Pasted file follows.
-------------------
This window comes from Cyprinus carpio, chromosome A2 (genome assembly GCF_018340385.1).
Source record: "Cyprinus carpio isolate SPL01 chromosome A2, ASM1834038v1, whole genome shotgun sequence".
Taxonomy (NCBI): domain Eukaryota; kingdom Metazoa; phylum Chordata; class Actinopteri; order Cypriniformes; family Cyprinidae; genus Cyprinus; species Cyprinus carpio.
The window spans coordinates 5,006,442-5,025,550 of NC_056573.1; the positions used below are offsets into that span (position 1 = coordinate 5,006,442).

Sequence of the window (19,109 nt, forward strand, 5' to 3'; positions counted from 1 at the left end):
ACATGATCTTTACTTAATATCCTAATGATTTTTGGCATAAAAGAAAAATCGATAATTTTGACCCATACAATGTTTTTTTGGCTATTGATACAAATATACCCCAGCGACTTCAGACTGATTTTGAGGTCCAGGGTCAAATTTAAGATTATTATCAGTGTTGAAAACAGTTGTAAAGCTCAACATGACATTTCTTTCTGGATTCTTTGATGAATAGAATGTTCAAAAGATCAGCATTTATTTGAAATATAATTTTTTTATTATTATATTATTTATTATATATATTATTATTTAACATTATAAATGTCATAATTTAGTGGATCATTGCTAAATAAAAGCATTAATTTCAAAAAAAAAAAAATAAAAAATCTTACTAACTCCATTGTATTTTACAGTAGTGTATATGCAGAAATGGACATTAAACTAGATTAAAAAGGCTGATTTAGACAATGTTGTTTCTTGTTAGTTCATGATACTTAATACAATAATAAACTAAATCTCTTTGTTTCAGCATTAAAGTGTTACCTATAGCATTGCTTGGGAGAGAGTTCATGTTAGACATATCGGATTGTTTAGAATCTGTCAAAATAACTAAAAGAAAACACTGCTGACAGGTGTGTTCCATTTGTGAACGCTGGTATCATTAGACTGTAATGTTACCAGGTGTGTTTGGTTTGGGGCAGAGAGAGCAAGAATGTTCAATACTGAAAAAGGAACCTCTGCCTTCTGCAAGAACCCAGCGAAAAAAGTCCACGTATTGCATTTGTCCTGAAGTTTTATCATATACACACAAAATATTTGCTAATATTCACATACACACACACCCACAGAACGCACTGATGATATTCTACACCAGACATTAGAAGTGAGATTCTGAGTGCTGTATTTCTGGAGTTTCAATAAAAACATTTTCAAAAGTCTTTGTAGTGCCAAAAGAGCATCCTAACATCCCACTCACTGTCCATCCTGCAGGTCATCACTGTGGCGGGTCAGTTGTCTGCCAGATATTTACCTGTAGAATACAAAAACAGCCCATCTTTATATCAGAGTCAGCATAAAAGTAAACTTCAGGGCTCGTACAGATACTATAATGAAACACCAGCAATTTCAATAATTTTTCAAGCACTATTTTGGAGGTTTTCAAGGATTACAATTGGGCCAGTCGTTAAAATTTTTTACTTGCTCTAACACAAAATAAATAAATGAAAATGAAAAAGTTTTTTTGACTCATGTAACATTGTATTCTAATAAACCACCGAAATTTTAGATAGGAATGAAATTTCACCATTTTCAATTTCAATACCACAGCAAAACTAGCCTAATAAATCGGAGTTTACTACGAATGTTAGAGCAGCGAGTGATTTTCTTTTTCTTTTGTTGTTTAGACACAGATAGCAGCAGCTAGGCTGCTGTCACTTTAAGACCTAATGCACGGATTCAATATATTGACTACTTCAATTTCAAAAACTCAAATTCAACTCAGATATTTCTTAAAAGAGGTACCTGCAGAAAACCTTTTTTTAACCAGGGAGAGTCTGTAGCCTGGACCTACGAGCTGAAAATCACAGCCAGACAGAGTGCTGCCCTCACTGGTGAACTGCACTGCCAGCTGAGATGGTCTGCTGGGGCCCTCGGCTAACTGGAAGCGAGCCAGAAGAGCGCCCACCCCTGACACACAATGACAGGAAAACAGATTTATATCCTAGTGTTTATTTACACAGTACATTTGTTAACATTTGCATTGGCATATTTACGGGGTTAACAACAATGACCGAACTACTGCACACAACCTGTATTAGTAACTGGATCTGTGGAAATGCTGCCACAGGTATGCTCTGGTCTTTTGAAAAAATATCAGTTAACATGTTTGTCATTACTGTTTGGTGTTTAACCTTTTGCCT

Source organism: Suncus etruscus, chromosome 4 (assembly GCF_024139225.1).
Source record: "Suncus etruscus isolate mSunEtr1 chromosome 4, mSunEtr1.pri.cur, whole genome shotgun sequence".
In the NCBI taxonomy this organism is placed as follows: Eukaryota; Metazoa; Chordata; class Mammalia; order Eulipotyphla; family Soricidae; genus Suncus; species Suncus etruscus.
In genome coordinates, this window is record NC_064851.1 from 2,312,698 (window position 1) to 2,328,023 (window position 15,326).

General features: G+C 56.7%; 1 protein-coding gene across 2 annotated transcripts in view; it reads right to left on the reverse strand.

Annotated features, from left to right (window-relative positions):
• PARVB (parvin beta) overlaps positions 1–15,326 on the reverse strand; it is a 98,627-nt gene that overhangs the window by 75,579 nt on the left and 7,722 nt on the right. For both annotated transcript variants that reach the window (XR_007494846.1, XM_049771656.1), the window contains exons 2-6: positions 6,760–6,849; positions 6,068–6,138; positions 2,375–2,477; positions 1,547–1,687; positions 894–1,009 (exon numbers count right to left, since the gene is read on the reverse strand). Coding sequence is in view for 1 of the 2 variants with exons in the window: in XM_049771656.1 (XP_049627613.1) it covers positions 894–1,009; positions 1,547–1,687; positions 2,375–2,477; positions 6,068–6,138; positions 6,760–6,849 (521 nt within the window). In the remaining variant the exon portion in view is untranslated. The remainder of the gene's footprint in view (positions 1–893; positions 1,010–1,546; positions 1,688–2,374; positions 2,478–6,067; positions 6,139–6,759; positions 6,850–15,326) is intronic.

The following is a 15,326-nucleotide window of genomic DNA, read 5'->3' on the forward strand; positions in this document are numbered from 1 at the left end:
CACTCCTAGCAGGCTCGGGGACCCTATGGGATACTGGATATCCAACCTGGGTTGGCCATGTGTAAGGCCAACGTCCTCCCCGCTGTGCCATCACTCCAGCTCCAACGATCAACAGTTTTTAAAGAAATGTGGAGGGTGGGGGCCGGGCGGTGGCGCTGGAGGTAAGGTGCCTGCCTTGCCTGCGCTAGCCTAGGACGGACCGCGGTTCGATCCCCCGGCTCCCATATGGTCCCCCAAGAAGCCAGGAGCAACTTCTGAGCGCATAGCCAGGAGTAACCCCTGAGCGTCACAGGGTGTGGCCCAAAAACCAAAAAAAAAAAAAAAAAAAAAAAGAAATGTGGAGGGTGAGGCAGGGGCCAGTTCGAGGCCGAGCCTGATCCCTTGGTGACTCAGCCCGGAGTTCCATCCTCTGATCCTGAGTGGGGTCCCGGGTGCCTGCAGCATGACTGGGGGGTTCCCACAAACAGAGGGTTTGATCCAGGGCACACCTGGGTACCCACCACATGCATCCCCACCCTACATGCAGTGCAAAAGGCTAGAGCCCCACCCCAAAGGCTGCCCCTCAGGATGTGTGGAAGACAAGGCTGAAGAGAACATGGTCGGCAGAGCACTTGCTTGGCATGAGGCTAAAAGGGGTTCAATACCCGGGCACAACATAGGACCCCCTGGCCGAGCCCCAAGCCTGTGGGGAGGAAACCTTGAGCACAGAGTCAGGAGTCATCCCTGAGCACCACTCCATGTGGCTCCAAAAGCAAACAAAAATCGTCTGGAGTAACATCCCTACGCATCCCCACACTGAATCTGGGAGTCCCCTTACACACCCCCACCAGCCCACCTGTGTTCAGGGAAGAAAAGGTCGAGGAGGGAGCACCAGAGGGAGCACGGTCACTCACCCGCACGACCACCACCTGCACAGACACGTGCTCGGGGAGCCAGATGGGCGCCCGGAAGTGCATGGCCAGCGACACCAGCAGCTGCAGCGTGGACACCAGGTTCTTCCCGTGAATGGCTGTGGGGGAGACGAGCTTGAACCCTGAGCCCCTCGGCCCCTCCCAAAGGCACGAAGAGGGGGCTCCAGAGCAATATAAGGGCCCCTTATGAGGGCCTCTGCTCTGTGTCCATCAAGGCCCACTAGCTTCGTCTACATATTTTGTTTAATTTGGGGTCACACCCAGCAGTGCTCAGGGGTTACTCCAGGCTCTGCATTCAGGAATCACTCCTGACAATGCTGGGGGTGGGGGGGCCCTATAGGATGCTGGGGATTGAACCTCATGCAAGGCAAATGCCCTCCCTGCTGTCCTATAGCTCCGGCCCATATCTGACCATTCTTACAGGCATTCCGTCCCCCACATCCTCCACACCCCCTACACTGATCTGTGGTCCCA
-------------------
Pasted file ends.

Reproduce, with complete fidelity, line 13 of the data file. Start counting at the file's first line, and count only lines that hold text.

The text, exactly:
• PARVB (parvin beta) overlaps positions 1–15,326 on the reverse strand; it is a 98,627-nt gene that overhangs the window by 75,579 nt on the left and 7,722 nt on the right. For both annotated transcript variants that reach the window (XR_007494846.1, XM_049771656.1), the window contains exons 2-6: positions 6,760–6,849; positions 6,068–6,138; positions 2,375–2,477; positions 1,547–1,687; positions 894–1,009 (exon numbers count right to left, since the gene is read on the reverse strand). Coding sequence is in view for 1 of the 2 variants with exons in the window: in XM_049771656.1 (XP_049627613.1) it covers positions 894–1,009; positions 1,547–1,687; positions 2,375–2,477; positions 6,068–6,138; positions 6,760–6,849 (521 nt within the window). In the remaining variant the exon portion in view is untranslated. The remainder of the gene's footprint in view (positions 1–893; positions 1,010–1,546; positions 1,688–2,374; positions 2,478–6,067; positions 6,139–6,759; positions 6,850–15,326) is intronic.